(Junius Kellogg, a key player in the scandal, pictured middle left. Photo by AP)
1/17/1951 - Players arrested for game-fixing
On this day in 1951, two basketball players for Manhattan College -- Henry Poppe and Jack Byrnes -- and three bookmakers were arrested for conspiring to throw games. The testimony provided by the men, as well as the notoriety of the bookings, led to a chain reaction that uncovered the largest basketball scandal in collegiate history.
Most of the arrests could be atrributed to Junius Kellogg, a 6-foot-8 sophmore who was the first black athlete to receive a scholarship from Manhattan College. One day, Poppe came to Kellogg and gave him a proposition. Manhattan was a three-point underdog in their upcoming game against DePaul University; Poppe assured Junius that $1,000 were in it for him if he made sure they lost by five or six.
"I heard from other players that he had a problem with me being black," Kellogg told the New York Times in 1997. "This guy would pass me in the street and not even say so much as good morning. And all of a sudden he was acting like my best friend, and he had a deal for me. ... He offered me $1,000. I told him to get the hell out of my room."
Disturbed over what had just happened, Kellogg went to Mahattan coach Ken Norton, who in turn contacted District Attorney Frank Hofan. Kellogg was advised to pretend to take the deal and wore a wire when he eventually met with Poppe at a nearby bar. Kellogg was then instructed to make careless mistakes that would give DePaul an edge, but not to do anything obvious that would give them away.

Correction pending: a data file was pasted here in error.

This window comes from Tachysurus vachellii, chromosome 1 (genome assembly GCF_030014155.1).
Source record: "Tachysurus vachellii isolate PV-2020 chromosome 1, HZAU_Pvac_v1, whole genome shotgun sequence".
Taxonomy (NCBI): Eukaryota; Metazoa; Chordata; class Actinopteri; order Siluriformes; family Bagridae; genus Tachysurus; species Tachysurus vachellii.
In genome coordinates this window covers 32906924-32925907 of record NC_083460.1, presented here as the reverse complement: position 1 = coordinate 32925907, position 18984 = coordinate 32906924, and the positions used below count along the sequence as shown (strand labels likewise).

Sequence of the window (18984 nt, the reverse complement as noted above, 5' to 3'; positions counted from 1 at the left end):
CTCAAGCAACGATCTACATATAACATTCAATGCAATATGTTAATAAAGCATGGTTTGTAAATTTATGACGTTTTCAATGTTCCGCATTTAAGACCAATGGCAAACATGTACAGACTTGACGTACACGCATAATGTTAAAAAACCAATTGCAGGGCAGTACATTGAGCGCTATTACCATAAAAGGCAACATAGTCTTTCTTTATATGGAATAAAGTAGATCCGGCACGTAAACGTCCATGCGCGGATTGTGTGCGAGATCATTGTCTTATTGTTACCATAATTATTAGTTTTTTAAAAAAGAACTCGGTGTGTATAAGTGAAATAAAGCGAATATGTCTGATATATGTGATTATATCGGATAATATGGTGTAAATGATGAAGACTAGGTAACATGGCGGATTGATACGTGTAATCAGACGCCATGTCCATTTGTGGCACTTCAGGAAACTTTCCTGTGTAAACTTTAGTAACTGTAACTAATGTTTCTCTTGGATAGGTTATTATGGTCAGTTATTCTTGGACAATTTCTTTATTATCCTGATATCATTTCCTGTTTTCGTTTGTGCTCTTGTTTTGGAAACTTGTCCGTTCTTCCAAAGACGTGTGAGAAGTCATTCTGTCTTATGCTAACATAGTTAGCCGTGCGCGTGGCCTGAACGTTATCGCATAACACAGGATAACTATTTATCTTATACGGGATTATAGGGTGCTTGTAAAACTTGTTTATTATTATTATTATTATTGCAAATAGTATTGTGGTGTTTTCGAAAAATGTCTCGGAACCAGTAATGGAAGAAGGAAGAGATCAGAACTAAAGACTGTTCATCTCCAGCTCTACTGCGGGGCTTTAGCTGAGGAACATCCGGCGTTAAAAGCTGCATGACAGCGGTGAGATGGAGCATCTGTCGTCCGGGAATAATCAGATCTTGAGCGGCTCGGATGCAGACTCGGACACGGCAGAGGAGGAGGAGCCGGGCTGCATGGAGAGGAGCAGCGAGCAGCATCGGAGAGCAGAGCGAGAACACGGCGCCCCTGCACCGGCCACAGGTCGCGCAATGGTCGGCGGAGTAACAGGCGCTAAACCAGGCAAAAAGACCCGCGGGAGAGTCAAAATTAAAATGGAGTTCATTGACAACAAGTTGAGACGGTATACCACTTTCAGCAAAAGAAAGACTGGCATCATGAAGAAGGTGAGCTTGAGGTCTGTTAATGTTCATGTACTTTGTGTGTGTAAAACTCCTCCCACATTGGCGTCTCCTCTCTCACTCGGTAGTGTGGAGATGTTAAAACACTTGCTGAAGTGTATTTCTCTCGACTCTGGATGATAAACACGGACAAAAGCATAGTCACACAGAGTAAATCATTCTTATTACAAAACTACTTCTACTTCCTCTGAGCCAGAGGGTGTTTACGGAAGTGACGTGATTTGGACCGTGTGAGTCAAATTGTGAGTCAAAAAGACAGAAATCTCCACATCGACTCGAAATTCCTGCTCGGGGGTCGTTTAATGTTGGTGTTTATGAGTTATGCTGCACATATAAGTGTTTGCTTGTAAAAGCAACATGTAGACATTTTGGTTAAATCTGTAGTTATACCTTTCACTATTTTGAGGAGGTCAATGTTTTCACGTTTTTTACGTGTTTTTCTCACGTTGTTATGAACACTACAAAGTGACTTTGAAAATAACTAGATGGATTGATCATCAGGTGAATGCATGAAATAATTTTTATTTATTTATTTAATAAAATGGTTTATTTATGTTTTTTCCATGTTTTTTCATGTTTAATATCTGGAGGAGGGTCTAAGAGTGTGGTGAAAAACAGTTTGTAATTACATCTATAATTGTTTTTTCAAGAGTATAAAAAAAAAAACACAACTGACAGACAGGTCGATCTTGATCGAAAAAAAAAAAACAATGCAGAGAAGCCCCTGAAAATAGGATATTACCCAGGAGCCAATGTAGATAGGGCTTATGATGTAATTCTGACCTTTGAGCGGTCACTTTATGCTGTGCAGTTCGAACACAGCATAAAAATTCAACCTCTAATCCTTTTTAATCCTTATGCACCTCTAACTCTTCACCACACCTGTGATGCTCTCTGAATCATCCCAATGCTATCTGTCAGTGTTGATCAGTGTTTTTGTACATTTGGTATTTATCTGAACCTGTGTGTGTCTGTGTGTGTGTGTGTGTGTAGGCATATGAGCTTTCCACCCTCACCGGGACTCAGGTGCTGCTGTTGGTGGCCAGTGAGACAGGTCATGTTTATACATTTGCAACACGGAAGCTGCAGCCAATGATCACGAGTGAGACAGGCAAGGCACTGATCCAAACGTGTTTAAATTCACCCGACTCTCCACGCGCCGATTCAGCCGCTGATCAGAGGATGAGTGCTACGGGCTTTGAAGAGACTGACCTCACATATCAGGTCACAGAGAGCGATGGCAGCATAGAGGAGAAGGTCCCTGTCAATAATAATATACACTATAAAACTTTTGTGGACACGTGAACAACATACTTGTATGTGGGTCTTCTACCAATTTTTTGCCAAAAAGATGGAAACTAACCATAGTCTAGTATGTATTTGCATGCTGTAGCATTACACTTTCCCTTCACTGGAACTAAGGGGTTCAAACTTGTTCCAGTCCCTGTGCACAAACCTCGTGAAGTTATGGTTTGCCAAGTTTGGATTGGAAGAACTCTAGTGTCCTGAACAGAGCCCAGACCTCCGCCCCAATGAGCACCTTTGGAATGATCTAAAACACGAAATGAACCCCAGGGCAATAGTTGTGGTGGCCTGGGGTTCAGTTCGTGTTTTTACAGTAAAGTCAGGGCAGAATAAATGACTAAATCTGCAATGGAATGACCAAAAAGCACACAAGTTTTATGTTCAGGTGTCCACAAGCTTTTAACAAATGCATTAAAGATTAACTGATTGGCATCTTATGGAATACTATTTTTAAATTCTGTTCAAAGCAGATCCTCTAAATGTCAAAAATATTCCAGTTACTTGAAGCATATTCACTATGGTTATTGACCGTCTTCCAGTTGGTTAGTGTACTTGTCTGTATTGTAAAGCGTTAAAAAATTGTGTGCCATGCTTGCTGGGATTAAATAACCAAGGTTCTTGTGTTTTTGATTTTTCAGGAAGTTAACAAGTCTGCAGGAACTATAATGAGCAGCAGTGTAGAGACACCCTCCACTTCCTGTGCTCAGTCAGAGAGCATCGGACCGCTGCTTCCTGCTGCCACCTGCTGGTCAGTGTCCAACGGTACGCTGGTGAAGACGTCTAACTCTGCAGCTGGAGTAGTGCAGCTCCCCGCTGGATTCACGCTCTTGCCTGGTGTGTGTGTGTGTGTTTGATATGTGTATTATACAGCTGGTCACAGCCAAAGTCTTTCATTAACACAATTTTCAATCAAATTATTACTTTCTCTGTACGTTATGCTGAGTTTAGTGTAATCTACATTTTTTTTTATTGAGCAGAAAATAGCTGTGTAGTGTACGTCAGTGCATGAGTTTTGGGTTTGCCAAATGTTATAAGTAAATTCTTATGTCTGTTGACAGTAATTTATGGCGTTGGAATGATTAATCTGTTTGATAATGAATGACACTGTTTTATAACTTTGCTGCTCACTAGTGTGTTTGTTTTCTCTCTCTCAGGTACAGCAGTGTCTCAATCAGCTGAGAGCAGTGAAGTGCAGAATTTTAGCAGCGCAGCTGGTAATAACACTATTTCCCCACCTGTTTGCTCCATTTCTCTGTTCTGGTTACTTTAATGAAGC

"I didn't want to hurt the guy," Kellogg said, "but I had to do it. If at any time in the future that guy decided to tell someone he came to see me, my scholarship was gone."
When DePaul and Manhattan met on the basketball court, Kellogg was so rattled that he committed several unforced turnovers and was pulled after scoring only four points. The backup center, Charles Jennerich, made all eight of his field goal attempts and Manhattan won anyway, 62-59. Only a few hours later, Byrnes and Poppe -- two of the team's captains -- were apprehended by the police.
Frank Hofan continued to do some digging and eventually a whole slew of people were charged for their roles. When it was all said and done, 32 players from seven different schools were arrested for point-shaving. 20 of them were convicted, as were 14 gamblers. 86 games in 17 states had been fixed from 1947 to 1950. The scope of the scandal stunned eveybody; it even included three members of Adolph Rupp's 1949 championship Kentucky team. By far, though, the most devastating revelation involving the crime revolved around the City College of New York, who in 1950 had captured the city by winning both the N.I.T. and the NCAA championships -- a feat never to happen again. Seven players from that CCNY team, including all five starters, would admit to taking bribes from gamblers.
City College was banned from playing at Madison Square Garden and never again returned to respectability on the national scale. For years and years, the NCAA purposely avoided Madison Square Garden out of fear that gamblers could again get to the players. It wasn't until 1996, 46 years after CCNY won it all, that the Final Four returned to New York.